MESA, Ariz. — By turning back the clock five days, the Angels were able to resolve their differences with pitcher Kirk McCaskill Tuesday and reclaim one 17-game winner.
After flying into Mesa for a morning meeting with Angel General Manager Mike Port, McCaskill agreed to terms for 1987, terms that will earn him a reported $232,000. McCaskill and his agent, Marvin Demoff, then returned to Southern California, McCaskill re-packed his car and drove back to Arizona, where he will resume workouts today.
In a statement issued by the Angels' publicity department, McCaskill is quoted saying: "I met with the Angels this morning, and after we both explained our positions, I can accept their latest effort. I have informed the Angels that I will sign a new contract and be in uniform (Wednesday)."
The Angels' latest effort apparently entailed giving McCaskill the same set of options he received last Thursday before his walkout. Then, Port gave McCaskill a choice--sign for $232,000 or be renewed at $220,000, which was $5,000 less than the club's previous best offer.
Calling such a take-it-or-leave-it ultimatum "strong-arm tactics," McCaskill left. He walked out of camp and a day later, Port automatically renewed his contract at $220,000.
Over the weekend, Demoff said the renewal at the lower figure had widened the breach between the Angels and McCaskill.
All along, Port had maintained that the renewal was final and that the club would not negotiate with McCaskill. Monday, Port re-iterated that "we did not negotiate in a contractual sense" and was evasive about the specifics of his meeting with McCaskill.
But he indicated that in the crush of business last Thursday, with seven players still unsigned, McCaskill's negotiations may have gotten short-changed. Port said McCaskill's situation merited another look.
"Last Thursday, a lot of things were going on," Port said. "We had a lot of players to sign. We were both beset by circumstances above and beyond us. We thought that given a bit more time, things might be able to be resolved."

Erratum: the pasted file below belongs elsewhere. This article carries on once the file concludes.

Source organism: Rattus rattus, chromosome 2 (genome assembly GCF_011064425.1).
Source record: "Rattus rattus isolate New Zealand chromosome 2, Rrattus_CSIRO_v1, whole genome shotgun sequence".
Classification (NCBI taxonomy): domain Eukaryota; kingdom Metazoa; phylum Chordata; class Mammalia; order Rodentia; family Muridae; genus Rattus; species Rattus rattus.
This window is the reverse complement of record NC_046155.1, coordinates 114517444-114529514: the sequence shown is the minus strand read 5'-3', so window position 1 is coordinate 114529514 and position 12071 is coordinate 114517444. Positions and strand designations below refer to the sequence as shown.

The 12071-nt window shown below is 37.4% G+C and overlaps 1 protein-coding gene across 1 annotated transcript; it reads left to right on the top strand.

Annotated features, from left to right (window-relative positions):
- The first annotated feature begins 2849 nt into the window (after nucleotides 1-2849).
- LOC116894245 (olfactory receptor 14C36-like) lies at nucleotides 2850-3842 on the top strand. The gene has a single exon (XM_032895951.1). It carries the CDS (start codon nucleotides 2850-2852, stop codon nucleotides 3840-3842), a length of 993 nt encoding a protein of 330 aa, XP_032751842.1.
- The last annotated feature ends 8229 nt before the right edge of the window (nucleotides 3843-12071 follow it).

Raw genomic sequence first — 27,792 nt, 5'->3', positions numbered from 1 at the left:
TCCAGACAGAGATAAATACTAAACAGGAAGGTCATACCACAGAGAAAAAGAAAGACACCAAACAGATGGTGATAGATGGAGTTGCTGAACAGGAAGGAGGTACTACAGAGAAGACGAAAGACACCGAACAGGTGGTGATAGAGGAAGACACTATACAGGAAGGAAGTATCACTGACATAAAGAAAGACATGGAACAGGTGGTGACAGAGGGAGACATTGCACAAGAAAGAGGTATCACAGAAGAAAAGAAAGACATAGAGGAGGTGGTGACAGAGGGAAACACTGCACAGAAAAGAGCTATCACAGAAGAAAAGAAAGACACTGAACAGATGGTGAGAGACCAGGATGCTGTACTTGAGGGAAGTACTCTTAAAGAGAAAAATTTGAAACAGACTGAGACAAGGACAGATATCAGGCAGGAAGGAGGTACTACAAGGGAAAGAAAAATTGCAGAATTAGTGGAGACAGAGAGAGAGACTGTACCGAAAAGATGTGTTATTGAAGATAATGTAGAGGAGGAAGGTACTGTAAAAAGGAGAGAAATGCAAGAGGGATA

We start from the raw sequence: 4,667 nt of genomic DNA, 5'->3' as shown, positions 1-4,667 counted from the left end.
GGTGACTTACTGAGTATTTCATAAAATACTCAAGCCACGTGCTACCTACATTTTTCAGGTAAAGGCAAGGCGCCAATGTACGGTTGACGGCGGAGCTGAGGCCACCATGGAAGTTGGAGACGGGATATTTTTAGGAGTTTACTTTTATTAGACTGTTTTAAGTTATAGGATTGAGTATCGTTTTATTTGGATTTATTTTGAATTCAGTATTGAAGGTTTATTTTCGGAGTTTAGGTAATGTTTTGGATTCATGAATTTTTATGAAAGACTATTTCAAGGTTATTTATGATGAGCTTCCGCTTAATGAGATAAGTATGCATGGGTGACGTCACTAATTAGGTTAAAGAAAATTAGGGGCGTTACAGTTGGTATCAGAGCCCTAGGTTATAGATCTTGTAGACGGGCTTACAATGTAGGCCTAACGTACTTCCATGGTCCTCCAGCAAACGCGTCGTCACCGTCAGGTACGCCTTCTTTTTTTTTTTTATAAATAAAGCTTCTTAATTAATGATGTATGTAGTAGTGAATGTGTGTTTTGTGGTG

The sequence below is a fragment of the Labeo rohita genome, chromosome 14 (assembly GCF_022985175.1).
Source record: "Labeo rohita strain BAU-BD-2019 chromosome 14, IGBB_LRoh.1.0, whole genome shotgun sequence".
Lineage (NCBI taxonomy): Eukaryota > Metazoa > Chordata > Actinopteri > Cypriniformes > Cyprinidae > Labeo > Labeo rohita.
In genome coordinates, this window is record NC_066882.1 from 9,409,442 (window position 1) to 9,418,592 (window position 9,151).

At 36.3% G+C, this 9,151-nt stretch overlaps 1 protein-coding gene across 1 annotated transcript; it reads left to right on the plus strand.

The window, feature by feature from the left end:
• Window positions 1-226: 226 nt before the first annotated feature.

So, Tuesday's session apparently amounted to a re-run of Thursday, with McCaskill again having the option to accept $232,000. This time, he took it.
Without Port's self-imposed March 5 signing deadline, McCaskill's walkout may have been averted. McCaskill balked at Port's hard-line approach, and Demoff claimed Port's deadline had painted the Angels into a corner. "They were the ones that created the problem and now they're saying, 'Help us get out of it, ' " Demoff said.
Port admitted he ran out of time on Thursday. Did his own deadline backfire on him?
"Although it sometimes leads to clouded events near the end," Port said, "deadlines are good. We've had some fellas, with the same kind of situation, let negotiations go on and on, into the season. That is not the reason a baseball club exists."
McCaskill was originally fined $1,000 for sitting out on Monday, but it is believed that the fine was rescinded as part of the agreement.
Angel Manager Gene Mauch was relieved to have his starting pitching rotation back in full working condition. With McCaskill, who went 17-10 with a 3.36 earned-run average, the Angels have the pitching to contend again in the American League West.
"It was hard for me to believe some money would get in Kirk McCaskill's way of becoming as good as he can be," Mauch said. "Evidently, it, or something, got in his way for a minute.
"This wasn't exactly a tragedy. I thought he'd be back. It might have started to get to me if it had gone on a little longer. The way I look at it, Kirk missed one start."
Mauch said McCaskill could make his spring debut as early as Friday.
"He was right next door to being ready when he left," Mauch said. "He'll throw (today) and we'll see how he is Thursday. If he needs some more time, he'll throw on the side Friday and pitch on Monday."
Mauch admitted that team morale during McCaskill's absence wasn't what he would have liked.
"The only thing that bothered me were the unfunny remarks coming from the players," he said. "Nothing venomous, but comments were made during warm-ups, making light of the situation. It wasn't funny to me.
"I'm tickled to death McCaskill's back. Knowing the kid he is, he'll get a little static the first day and then, it'll all be behind him."